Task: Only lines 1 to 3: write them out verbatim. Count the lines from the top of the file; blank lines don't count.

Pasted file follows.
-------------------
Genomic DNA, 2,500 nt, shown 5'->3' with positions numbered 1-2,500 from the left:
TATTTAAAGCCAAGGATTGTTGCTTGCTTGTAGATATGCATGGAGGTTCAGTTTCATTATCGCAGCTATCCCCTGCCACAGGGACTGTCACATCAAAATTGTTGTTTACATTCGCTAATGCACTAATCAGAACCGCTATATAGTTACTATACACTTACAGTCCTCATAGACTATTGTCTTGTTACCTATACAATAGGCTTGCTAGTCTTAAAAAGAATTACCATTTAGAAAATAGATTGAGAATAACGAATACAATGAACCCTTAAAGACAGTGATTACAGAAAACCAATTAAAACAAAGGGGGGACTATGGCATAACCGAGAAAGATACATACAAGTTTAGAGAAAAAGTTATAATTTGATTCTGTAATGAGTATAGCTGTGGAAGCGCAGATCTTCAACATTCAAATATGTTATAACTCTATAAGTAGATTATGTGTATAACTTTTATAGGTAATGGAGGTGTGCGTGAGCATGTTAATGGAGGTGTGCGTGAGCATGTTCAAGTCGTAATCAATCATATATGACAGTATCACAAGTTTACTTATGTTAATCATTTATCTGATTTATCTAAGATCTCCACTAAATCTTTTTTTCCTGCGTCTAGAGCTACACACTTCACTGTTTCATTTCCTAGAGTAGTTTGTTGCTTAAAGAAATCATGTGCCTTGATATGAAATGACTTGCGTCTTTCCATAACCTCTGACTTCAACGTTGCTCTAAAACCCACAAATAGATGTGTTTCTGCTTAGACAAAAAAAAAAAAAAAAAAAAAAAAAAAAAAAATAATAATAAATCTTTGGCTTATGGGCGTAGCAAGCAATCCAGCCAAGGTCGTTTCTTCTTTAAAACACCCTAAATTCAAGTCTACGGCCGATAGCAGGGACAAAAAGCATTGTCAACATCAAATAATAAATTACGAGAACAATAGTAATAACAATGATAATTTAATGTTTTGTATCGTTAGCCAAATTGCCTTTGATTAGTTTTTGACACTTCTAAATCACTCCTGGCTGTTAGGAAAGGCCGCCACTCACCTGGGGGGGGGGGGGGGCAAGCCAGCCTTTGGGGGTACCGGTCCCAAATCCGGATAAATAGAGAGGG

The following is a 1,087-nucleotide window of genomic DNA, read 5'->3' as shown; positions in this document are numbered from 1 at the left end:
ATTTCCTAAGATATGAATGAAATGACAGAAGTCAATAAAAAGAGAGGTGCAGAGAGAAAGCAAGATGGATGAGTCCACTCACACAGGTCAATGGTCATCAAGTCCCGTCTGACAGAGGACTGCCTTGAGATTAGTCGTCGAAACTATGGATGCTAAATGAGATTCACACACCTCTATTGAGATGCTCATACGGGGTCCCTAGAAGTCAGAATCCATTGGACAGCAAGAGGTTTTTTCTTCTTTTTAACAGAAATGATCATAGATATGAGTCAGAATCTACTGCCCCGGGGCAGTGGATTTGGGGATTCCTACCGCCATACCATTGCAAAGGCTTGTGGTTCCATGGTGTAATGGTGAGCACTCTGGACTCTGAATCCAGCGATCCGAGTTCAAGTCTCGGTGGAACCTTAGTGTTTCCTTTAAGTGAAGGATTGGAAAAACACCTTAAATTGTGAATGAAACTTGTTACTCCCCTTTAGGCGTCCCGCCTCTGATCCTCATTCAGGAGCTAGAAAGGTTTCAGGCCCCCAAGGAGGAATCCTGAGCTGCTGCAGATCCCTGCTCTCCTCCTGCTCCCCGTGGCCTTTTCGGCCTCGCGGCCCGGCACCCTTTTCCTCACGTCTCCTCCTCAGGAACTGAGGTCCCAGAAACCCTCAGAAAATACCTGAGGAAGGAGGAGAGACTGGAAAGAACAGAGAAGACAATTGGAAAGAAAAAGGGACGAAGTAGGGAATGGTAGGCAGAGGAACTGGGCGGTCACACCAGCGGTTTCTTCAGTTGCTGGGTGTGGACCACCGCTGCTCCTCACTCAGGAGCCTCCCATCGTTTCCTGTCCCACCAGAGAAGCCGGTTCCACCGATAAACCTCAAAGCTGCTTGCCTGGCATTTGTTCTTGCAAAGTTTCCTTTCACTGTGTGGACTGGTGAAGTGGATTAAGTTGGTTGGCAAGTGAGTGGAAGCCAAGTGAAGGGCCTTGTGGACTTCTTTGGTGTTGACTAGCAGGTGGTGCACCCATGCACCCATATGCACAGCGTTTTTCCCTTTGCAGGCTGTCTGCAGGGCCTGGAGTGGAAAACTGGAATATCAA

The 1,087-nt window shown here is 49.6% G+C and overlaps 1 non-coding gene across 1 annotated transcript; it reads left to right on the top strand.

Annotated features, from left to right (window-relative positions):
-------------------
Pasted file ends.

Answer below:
Genomic DNA, 2,500 nt, shown 5'->3' with positions numbered 1-2,500 from the left:
TATTTAAAGCCAAGGATTGTTGCTTGCTTGTAGATATGCATGGAGGTTCAGTTTCATTATCGCAGCTATCCCCTGCCACAGGGACTGTCACATCAAAATTGTTGTTTACATTCGCTAATGCACTAATCAGAACCGCTATATAGTTACTATACACTTACAGTCCTCATAGACTATTGTCTTGTTACCTATACAATAGGCTTGCTAGTCTTAAAAAGAATTACCATTTAGAAAATAGATTGAGAATAACGAATACAATGAACCCTTAAAGACAGTGATTACAGAAAACCAATTAAAACAAAGGGGGGACTATGGCATAACCGAGAAAGATACATACAAGTTTAGAGAAAAAGTTATAATTTGATTCTGTAATGAGTATAGCTGTGGAAGCGCAGATCTTCAACATTCAAATATGTTATAACTCTATAAGTAGATTATGTGTATAACTTTTATAGGTAATGGAGGTGTGCGTGAGCATGTTAATGGAGGTGTGCGTGAGCATGTTCAAGTCGTAATCAATCATATATGACAGTATCACAAGTTTACTTATGTTAATCATTTATCTGATTTATCTAAGATCTCCACTAAATCTTTTTTTCCTGCGTCTAGAGCTACACACTTCACTGTTTCATTTCCTAGAGTAGTTTGTTGCTTAAAGAAATCATGTGCCTTGATATGAAATGACTTGCGTCTTTCCATAACCTCTGACTTCAACGTTGCTCTAAAACCCACAAATAGATGTGTTTCTGCTTAGACAAAAAAAAAAAAAAAAAAAAAAAAAAAAAAAATAATAATAAATCTTTGGCTTATGGGCGTAGCAAGCAATCCAGCCAAGGTCGTTTCTTCTTTAAAACACCCTAAATTCAAGTCTACGGCCGATAGCAGGGACAAAAAGCATTGTCAACATCAAATAATAAATTACGAGAACAATAGTAATAACAATGATAATTTAATGTTTTGTATCGTTAGCCAAATTGCCTTTGATTAGTTTTTGACACTTCTAAATCACTCCTGGCTGTTAGGAAAGGCCGCCACTCACCTGGGGGGGGGGGGGGGCAAGCCAGCCTTTGGGGGTACCGGTCCCAAATCCGGATAAATAGAGAGGG

The following is a 1,087-nucleotide window of genomic DNA, read 5'->3' as shown; positions in this document are numbered from 1 at the left end: